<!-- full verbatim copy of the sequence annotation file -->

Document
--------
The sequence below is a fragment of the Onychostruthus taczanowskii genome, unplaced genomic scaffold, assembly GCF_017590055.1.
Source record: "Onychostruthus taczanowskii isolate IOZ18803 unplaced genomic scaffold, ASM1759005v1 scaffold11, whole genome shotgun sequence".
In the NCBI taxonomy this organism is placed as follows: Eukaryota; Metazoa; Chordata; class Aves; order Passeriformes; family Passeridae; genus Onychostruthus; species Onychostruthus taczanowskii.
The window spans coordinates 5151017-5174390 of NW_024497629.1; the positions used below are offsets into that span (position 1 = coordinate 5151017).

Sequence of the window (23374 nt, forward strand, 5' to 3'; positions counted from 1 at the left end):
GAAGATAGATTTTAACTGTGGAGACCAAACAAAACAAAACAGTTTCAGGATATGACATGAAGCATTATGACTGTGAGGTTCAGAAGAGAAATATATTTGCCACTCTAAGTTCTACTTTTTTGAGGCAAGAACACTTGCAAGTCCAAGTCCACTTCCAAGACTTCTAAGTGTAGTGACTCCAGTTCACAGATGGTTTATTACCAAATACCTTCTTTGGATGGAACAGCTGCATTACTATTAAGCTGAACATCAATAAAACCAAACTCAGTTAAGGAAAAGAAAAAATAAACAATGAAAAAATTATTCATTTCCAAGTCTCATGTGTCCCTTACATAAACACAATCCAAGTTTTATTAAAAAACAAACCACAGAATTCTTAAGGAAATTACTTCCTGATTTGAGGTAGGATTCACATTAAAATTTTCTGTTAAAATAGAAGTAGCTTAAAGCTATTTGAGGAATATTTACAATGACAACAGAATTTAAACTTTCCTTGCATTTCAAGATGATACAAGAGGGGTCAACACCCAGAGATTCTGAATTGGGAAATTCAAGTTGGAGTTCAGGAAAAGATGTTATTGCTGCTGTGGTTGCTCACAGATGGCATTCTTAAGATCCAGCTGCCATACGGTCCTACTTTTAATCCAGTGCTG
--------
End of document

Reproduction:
The sequence below is a fragment of the Onychostruthus taczanowskii genome, unplaced genomic scaffold, assembly GCF_017590055.1.
Source record: "Onychostruthus taczanowskii isolate IOZ18803 unplaced genomic scaffold, ASM1759005v1 scaffold11, whole genome shotgun sequence".
In the NCBI taxonomy this organism is placed as follows: Eukaryota; Metazoa; Chordata; class Aves; order Passeriformes; family Passeridae; genus Onychostruthus; species Onychostruthus taczanowskii.
The window spans coordinates 5151017-5174390 of NW_024497629.1; the positions used below are offsets into that span (position 1 = coordinate 5151017).

Sequence of the window (23374 nt, forward strand, 5' to 3'; positions counted from 1 at the left end):
GAAGATAGATTTTAACTGTGGAGACCAAACAAAACAAAACAGTTTCAGGATATGACATGAAGCATTATGACTGTGAGGTTCAGAAGAGAAATATATTTGCCACTCTAAGTTCTACTTTTTTGAGGCAAGAACACTTGCAAGTCCAAGTCCACTTCCAAGACTTCTAAGTGTAGTGACTCCAGTTCACAGATGGTTTATTACCAAATACCTTCTTTGGATGGAACAGCTGCATTACTATTAAGCTGAACATCAATAAAACCAAACTCAGTTAAGGAAAAGAAAAAATAAACAATGAAAAAATTATTCATTTCCAAGTCTCATGTGTCCCTTACATAAACACAATCCAAGTTTTATTAAAAAACAAACCACAGAATTCTTAAGGAAATTACTTCCTGATTTGAGGTAGGATTCACATTAAAATTTTCTGTTAAAATAGAAGTAGCTTAAAGCTATTTGAGGAATATTTACAATGACAACAGAATTTAAACTTTCCTTGCATTTCAAGATGATACAAGAGGGGTCAACACCCAGAGATTCTGAATTGGGAAATTCAAGTTGGAGTTCAGGAAAAGATGTTATTGCTGCTGTGGTTGCTCACAGATGGCATTCTTAAGATCCAGCTGCCATACGGTCCTACTTTTAATCCAGTGCTG